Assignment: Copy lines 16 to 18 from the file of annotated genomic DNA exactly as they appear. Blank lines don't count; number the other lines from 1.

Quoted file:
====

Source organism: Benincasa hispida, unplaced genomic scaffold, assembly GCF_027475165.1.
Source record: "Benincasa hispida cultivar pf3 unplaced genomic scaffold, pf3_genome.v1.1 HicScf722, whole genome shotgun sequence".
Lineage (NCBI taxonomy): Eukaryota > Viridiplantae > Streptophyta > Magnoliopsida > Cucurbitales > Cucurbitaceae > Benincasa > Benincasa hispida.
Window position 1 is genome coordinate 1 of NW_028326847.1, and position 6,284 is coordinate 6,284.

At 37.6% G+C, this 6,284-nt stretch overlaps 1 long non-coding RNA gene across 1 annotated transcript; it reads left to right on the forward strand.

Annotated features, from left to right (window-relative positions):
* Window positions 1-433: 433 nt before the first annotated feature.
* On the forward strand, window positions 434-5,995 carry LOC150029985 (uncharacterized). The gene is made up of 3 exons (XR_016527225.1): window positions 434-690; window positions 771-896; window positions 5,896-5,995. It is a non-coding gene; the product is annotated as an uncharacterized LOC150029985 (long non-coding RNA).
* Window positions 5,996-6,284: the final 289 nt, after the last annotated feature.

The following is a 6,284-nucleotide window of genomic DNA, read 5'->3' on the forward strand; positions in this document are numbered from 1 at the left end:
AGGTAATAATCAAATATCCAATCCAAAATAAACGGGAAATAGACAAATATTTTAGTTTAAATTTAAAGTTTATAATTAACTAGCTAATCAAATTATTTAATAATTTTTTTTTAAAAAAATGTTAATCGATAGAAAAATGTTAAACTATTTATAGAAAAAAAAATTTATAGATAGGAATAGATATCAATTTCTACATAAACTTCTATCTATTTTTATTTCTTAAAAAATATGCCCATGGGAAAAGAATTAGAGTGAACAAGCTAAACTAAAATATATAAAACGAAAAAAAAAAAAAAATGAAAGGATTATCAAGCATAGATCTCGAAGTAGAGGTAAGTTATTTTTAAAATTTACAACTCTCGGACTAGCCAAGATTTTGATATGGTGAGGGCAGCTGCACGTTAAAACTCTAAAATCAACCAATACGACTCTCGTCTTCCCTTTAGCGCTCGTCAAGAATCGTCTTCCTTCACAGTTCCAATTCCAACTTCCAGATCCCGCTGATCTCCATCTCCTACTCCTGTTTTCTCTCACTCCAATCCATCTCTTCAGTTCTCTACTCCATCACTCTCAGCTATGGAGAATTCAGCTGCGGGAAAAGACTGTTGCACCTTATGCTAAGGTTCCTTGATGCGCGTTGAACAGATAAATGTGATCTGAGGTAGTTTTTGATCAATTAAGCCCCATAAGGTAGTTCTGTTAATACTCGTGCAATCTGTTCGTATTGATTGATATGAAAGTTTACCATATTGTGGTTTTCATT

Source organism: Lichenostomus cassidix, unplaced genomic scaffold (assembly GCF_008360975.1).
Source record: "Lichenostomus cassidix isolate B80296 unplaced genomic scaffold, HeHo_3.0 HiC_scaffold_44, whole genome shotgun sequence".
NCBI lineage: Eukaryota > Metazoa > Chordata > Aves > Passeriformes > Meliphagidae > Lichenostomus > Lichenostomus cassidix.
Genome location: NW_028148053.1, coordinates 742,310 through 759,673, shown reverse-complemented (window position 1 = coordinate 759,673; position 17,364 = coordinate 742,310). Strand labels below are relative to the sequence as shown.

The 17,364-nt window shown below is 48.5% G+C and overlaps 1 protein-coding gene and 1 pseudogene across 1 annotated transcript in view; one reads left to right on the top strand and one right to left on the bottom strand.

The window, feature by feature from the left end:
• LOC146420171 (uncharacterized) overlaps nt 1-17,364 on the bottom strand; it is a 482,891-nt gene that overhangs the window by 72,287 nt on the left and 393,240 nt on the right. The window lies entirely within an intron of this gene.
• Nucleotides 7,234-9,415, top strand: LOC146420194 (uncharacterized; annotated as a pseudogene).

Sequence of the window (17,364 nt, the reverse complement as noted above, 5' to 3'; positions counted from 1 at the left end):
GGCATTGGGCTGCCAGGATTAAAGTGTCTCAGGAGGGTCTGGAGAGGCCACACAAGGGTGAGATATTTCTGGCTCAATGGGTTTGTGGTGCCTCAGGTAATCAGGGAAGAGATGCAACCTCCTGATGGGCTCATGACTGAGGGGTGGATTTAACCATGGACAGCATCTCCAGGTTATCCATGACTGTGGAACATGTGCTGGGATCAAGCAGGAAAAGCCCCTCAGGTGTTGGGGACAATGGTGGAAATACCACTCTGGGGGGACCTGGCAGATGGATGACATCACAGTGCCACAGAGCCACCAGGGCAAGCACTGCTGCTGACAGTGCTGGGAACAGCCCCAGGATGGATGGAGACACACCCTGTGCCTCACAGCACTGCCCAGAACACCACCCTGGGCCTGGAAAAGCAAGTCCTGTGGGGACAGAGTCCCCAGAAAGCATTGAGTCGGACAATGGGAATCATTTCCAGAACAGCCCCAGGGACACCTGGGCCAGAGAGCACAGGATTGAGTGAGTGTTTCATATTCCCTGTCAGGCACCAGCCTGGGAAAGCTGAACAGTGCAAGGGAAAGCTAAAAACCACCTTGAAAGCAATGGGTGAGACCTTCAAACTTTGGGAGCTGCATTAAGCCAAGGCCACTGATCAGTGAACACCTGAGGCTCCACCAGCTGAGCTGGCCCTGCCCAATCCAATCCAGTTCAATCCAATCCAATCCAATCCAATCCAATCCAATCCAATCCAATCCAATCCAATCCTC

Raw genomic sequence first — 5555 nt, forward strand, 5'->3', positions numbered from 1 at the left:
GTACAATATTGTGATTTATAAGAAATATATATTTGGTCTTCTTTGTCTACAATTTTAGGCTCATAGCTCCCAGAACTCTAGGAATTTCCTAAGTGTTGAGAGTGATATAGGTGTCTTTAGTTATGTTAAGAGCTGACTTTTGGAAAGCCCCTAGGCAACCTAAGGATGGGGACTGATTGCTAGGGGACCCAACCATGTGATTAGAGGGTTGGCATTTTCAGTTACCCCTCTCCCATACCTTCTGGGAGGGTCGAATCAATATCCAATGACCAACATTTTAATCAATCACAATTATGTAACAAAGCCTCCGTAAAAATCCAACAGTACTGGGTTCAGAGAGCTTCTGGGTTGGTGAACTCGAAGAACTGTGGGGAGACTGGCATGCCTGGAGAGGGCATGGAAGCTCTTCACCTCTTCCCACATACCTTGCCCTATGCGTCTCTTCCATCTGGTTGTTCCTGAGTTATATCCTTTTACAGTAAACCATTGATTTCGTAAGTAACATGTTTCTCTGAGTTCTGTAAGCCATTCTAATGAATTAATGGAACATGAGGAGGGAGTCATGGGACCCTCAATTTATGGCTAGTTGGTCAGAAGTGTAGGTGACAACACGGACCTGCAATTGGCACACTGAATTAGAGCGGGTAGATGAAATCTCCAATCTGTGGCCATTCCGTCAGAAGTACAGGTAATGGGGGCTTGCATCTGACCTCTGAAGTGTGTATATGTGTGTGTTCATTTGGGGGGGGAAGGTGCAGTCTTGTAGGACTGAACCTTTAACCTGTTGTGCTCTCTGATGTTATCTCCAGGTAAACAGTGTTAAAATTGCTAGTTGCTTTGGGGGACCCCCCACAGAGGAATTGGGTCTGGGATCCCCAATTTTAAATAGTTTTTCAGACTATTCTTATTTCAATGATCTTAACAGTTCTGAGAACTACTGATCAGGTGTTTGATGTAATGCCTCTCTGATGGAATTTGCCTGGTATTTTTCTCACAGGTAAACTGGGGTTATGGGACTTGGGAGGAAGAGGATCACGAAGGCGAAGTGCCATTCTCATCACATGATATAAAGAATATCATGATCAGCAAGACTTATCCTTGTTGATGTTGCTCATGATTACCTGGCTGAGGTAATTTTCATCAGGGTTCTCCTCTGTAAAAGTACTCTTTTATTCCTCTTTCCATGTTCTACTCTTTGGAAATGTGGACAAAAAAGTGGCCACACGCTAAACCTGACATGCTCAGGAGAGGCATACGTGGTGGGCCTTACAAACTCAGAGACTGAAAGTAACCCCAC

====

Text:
The 17,364-nt window shown below is 48.5% G+C and overlaps 1 protein-coding gene and 1 pseudogene across 1 annotated transcript in view; one reads left to right on the top strand and one right to left on the bottom strand.

The window, feature by feature from the left end:
• LOC146420171 (uncharacterized) overlaps nt 1-17,364 on the bottom strand; it is a 482,891-nt gene that overhangs the window by 72,287 nt on the left and 393,240 nt on the right. The window lies entirely within an intron of this gene.